1. Kick-Off Meeting Questionnaire
    • Requirements Gathering
  2. Kickoff Meeting:
    • Review, discuss and complete kickoff meeting questionnaire
    • Value Proposition
      • A statement that helps the team map out and create consensus around the key aspects of product and how it will be used.
    • Product Roadmap
      • Product roadmap is a product's evolution plan with prioritized features. It presents strategic guidance to team members and business partners that provides organizations with a plan to shape, define and achieve their product's vision.
    • Develop the project goals, deliverables and a rough product plan
    • Define key success factors
    • Identify team members and responsibilities
  3. Conduct a task analysis
    • A study of the actions required in order to complete a given task. Task Analysis is helpful when designers and developers try to understand the current system and its information flows. It makes it possible to allocate tasks appropriately within the new system.
  4. Competitive Audit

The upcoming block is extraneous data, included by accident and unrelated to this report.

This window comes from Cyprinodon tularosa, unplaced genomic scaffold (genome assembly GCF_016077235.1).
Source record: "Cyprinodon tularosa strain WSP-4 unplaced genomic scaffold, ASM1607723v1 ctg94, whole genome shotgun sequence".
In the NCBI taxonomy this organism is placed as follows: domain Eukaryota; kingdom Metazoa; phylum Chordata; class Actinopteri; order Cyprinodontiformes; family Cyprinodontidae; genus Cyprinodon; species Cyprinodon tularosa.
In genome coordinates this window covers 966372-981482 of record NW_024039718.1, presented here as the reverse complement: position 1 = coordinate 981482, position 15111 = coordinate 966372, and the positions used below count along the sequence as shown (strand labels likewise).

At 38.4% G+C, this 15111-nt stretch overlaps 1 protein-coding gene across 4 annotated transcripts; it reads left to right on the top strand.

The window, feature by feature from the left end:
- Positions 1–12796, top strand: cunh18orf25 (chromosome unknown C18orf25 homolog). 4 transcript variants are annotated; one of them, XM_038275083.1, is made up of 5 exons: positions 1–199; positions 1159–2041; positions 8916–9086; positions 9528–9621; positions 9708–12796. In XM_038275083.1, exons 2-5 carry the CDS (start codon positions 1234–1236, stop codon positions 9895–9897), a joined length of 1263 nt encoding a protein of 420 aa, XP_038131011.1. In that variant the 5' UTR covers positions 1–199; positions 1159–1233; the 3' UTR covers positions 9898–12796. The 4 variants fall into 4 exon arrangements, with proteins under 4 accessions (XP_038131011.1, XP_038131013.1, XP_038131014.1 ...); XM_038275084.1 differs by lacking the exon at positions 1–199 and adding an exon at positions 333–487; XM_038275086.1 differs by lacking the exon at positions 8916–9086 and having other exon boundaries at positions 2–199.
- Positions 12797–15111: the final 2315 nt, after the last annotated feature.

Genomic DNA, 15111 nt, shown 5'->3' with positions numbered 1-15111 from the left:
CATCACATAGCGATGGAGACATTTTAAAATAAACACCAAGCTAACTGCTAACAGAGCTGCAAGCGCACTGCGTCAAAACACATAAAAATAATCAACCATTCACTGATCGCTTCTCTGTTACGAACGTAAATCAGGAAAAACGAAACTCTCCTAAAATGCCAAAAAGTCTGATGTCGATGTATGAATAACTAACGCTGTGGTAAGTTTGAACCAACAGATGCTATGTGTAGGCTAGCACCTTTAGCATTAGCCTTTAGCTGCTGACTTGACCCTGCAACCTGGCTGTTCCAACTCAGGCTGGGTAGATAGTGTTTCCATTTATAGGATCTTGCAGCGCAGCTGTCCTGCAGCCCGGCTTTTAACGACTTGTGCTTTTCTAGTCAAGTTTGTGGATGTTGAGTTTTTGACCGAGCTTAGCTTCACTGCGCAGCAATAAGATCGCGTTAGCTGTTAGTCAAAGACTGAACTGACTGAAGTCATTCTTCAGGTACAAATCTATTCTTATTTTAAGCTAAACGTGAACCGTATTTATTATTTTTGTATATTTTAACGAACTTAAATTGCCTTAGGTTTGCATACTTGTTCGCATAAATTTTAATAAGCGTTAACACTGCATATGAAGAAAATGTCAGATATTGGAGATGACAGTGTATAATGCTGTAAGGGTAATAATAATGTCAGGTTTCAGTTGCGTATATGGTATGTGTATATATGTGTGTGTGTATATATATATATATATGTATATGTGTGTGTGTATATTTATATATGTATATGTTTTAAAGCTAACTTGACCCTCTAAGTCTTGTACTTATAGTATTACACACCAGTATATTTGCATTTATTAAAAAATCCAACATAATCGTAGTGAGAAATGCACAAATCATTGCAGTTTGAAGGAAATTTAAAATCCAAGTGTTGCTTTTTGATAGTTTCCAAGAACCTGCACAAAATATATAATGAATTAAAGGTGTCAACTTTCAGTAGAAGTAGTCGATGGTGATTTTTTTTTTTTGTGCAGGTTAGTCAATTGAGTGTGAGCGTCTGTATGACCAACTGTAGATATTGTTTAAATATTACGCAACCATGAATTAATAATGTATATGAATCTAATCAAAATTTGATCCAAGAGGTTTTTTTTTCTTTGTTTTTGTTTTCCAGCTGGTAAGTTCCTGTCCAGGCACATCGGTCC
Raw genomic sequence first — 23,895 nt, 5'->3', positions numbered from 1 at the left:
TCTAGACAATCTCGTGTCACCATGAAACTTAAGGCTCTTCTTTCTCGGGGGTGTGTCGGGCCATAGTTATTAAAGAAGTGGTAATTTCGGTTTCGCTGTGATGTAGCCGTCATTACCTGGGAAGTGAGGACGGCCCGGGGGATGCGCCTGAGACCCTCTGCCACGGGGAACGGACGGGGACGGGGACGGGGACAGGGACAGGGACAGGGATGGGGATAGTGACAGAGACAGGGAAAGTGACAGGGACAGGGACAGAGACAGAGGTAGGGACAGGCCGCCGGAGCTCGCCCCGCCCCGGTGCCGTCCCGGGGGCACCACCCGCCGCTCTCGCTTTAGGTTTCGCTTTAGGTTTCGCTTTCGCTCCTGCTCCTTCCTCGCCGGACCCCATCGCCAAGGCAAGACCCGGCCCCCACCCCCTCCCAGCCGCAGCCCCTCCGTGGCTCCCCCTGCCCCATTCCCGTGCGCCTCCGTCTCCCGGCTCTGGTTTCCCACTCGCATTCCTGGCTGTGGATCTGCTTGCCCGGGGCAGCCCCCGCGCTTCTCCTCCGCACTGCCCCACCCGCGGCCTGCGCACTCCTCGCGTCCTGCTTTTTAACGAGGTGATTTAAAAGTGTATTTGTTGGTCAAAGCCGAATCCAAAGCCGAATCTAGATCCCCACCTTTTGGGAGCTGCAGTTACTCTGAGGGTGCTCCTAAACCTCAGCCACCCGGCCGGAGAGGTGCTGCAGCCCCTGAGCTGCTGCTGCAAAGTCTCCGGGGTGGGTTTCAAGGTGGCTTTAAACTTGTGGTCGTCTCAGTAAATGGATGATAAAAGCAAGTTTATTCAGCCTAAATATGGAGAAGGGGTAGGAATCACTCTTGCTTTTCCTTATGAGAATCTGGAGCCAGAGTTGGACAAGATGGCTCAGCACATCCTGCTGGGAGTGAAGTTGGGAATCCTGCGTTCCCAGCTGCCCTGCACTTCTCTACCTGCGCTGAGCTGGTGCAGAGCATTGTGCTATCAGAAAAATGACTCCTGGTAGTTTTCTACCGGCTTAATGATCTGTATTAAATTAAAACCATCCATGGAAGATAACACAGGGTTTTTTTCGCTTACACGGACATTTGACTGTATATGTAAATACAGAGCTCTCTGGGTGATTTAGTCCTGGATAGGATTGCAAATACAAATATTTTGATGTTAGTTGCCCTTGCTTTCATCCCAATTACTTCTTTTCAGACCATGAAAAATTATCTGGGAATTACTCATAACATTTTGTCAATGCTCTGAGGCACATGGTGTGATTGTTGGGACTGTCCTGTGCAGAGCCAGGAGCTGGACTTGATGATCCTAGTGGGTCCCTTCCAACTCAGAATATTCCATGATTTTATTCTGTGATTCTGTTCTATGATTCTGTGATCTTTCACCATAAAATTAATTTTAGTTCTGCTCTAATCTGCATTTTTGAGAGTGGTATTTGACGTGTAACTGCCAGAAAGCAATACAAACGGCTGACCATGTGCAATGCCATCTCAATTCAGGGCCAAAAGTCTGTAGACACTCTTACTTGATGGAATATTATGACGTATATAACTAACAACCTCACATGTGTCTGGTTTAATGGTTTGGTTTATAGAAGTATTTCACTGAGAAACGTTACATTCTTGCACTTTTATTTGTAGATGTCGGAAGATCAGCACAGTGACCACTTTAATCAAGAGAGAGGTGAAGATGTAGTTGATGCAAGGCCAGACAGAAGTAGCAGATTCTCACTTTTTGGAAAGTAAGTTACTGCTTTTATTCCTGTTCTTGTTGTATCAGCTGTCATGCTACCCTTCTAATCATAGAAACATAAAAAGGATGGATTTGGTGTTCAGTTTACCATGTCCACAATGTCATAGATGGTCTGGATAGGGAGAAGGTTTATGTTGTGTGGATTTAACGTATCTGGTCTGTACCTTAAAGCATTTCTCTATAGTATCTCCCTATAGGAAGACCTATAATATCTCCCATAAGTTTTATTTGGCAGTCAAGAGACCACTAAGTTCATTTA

• Compare features with websites or products of similar subject matter that provide a better user experience to see how each feature area could be improved. The goal of competitive audit is to discover and analyze what is working for other companies in your industry, so that you can make those strategies work for you in an effort to gain a competitive advantage.
  5. Content Audit
    • A complete listing of every content item on the site that include all pages, as well as all assets (such as downloadable files and videos) tracked in a spreadsheet.
  6. Accessibility Audit
    • A study to measure if the website or product can be used by users with special needs and disabilities.
  7. Stakeholders Interviews
    • Stakeholder Interviews are conversations UX designers conduct with their key stakeholders such as customers, bosses, subordinates or peers that helps prioritise features and define key performance indicators (KPIs).
  8. User Interview
    • A user interview is a technique used typically to get qualitative information from existing users and is especially useful when the target audience is new or unknown for the team.
  9. Buyer Personas
    • Buyer personas are semi-fictional representations of your ideal customer based on real data and some select educated speculation about customer demographics, behavior patterns, motivations and goals. Buyer personas must be based off of actual research, not assumptions. Start by interviewing your current customers and look-out for trends.
  10. Heuristic Evaluation